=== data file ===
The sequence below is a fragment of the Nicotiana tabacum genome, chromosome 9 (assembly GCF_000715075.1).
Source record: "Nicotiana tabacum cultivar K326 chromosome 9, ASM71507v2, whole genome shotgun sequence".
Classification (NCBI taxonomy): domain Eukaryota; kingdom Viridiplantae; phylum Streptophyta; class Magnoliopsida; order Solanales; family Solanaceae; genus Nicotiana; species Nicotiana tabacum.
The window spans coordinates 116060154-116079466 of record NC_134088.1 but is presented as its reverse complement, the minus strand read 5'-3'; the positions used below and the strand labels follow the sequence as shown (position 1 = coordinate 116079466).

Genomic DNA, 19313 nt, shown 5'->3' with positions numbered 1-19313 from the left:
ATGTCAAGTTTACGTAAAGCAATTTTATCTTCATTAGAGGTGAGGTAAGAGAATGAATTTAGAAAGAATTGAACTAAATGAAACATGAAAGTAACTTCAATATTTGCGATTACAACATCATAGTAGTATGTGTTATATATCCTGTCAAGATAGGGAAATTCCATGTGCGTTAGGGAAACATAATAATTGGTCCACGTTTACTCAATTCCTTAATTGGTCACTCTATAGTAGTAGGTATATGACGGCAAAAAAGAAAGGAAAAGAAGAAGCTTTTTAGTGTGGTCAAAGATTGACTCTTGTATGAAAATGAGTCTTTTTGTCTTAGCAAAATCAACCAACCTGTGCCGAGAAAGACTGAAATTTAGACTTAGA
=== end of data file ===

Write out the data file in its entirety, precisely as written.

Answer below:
The sequence below is a fragment of the Nicotiana tabacum genome, chromosome 9 (assembly GCF_000715075.1).
Source record: "Nicotiana tabacum cultivar K326 chromosome 9, ASM71507v2, whole genome shotgun sequence".
Classification (NCBI taxonomy): domain Eukaryota; kingdom Viridiplantae; phylum Streptophyta; class Magnoliopsida; order Solanales; family Solanaceae; genus Nicotiana; species Nicotiana tabacum.
The window spans coordinates 116060154-116079466 of record NC_134088.1 but is presented as its reverse complement, the minus strand read 5'-3'; the positions used below and the strand labels follow the sequence as shown (position 1 = coordinate 116079466).

Genomic DNA, 19313 nt, shown 5'->3' with positions numbered 1-19313 from the left:
ATGTCAAGTTTACGTAAAGCAATTTTATCTTCATTAGAGGTGAGGTAAGAGAATGAATTTAGAAAGAATTGAACTAAATGAAACATGAAAGTAACTTCAATATTTGCGATTACAACATCATAGTAGTATGTGTTATATATCCTGTCAAGATAGGGAAATTCCATGTGCGTTAGGGAAACATAATAATTGGTCCACGTTTACTCAATTCCTTAATTGGTCACTCTATAGTAGTAGGTATATGACGGCAAAAAAGAAAGGAAAAGAAGAAGCTTTTTAGTGTGGTCAAAGATTGACTCTTGTATGAAAATGAGTCTTTTTGTCTTAGCAAAATCAACCAACCTGTGCCGAGAAAGACTGAAATTTAGACTTAGA